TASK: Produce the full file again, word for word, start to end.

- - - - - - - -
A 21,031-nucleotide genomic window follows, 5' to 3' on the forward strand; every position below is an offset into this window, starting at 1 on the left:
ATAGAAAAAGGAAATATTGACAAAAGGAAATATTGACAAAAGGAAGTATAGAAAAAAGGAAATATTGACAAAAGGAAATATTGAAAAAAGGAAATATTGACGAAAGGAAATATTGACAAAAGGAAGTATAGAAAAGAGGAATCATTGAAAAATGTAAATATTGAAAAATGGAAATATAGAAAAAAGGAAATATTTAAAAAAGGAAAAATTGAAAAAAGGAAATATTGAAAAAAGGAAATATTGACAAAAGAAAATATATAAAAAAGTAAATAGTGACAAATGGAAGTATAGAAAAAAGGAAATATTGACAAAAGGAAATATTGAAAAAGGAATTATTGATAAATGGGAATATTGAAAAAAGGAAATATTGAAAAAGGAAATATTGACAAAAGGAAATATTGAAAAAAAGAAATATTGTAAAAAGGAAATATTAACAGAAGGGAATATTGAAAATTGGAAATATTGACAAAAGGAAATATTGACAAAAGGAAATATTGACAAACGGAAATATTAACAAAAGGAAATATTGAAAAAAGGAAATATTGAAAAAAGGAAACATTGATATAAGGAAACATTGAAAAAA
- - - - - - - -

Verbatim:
A 21,031-nucleotide genomic window follows, 5' to 3' on the forward strand; every position below is an offset into this window, starting at 1 on the left:
ATAGAAAAAGGAAATATTGACAAAAGGAAATATTGACAAAAGGAAGTATAGAAAAAAGGAAATATTGACAAAAGGAAATATTGAAAAAAGGAAATATTGACGAAAGGAAATATTGACAAAAGGAAGTATAGAAAAGAGGAATCATTGAAAAATGTAAATATTGAAAAATGGAAATATAGAAAAAAGGAAATATTTAAAAAAGGAAAAATTGAAAAAAGGAAATATTGAAAAAAGGAAATATTGACAAAAGAAAATATATAAAAAAGTAAATAGTGACAAATGGAAGTATAGAAAAAAGGAAATATTGACAAAAGGAAATATTGAAAAAGGAATTATTGATAAATGGGAATATTGAAAAAAGGAAATATTGAAAAAGGAAATATTGACAAAAGGAAATATTGAAAAAAAGAAATATTGTAAAAAGGAAATATTAACAGAAGGGAATATTGAAAATTGGAAATATTGACAAAAGGAAATATTGACAAAAGGAAATATTGACAAACGGAAATATTAACAAAAGGAAATATTGAAAAAAGGAAATATTGAAAAAAGGAAACATTGATATAAGGAAACATTGAAAAAA